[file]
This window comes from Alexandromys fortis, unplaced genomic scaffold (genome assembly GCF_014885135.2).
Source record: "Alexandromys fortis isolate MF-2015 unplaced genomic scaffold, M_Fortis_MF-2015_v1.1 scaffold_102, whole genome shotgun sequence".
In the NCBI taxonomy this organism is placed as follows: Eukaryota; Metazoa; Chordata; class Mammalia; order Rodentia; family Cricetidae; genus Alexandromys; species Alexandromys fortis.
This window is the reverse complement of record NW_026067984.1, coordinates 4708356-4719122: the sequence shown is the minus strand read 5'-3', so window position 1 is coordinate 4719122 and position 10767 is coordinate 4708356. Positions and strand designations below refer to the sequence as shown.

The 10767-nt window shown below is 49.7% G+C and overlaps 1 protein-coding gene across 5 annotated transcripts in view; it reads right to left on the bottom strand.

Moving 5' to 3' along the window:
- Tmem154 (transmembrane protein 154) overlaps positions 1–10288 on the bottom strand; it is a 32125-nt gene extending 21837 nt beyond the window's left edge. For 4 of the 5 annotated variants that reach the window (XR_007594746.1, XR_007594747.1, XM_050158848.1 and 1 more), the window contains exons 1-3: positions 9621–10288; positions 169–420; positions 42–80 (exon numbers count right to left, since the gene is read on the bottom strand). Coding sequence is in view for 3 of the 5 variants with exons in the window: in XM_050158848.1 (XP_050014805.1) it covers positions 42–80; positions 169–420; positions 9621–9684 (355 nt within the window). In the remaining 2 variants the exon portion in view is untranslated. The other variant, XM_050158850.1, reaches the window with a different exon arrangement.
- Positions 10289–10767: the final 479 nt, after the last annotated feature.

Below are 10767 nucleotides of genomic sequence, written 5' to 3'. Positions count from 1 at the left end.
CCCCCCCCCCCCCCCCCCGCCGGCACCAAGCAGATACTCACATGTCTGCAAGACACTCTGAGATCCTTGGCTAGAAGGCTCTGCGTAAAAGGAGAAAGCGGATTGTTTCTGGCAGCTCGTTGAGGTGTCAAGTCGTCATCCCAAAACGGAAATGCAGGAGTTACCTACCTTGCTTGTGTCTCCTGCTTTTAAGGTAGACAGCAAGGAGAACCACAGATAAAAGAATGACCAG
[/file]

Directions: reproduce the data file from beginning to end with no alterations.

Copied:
This window comes from Alexandromys fortis, unplaced genomic scaffold (genome assembly GCF_014885135.2).
Source record: "Alexandromys fortis isolate MF-2015 unplaced genomic scaffold, M_Fortis_MF-2015_v1.1 scaffold_102, whole genome shotgun sequence".
In the NCBI taxonomy this organism is placed as follows: Eukaryota; Metazoa; Chordata; class Mammalia; order Rodentia; family Cricetidae; genus Alexandromys; species Alexandromys fortis.
This window is the reverse complement of record NW_026067984.1, coordinates 4708356-4719122: the sequence shown is the minus strand read 5'-3', so window position 1 is coordinate 4719122 and position 10767 is coordinate 4708356. Positions and strand designations below refer to the sequence as shown.

The 10767-nt window shown below is 49.7% G+C and overlaps 1 protein-coding gene across 5 annotated transcripts in view; it reads right to left on the bottom strand.

Moving 5' to 3' along the window:
- Tmem154 (transmembrane protein 154) overlaps positions 1–10288 on the bottom strand; it is a 32125-nt gene extending 21837 nt beyond the window's left edge. For 4 of the 5 annotated variants that reach the window (XR_007594746.1, XR_007594747.1, XM_050158848.1 and 1 more), the window contains exons 1-3: positions 9621–10288; positions 169–420; positions 42–80 (exon numbers count right to left, since the gene is read on the bottom strand). Coding sequence is in view for 3 of the 5 variants with exons in the window: in XM_050158848.1 (XP_050014805.1) it covers positions 42–80; positions 169–420; positions 9621–9684 (355 nt within the window). In the remaining 2 variants the exon portion in view is untranslated. The other variant, XM_050158850.1, reaches the window with a different exon arrangement.
- Positions 10289–10767: the final 479 nt, after the last annotated feature.

Below are 10767 nucleotides of genomic sequence, written 5' to 3'. Positions count from 1 at the left end.
CCCCCCCCCCCCCCCCCCGCCGGCACCAAGCAGATACTCACATGTCTGCAAGACACTCTGAGATCCTTGGCTAGAAGGCTCTGCGTAAAAGGAGAAAGCGGATTGTTTCTGGCAGCTCGTTGAGGTGTCAAGTCGTCATCCCAAAACGGAAATGCAGGAGTTACCTACCTTGCTTGTGTCTCCTGCTTTTAAGGTAGACAGCAAGGAGAACCACAGATAAAAGAATGACCAG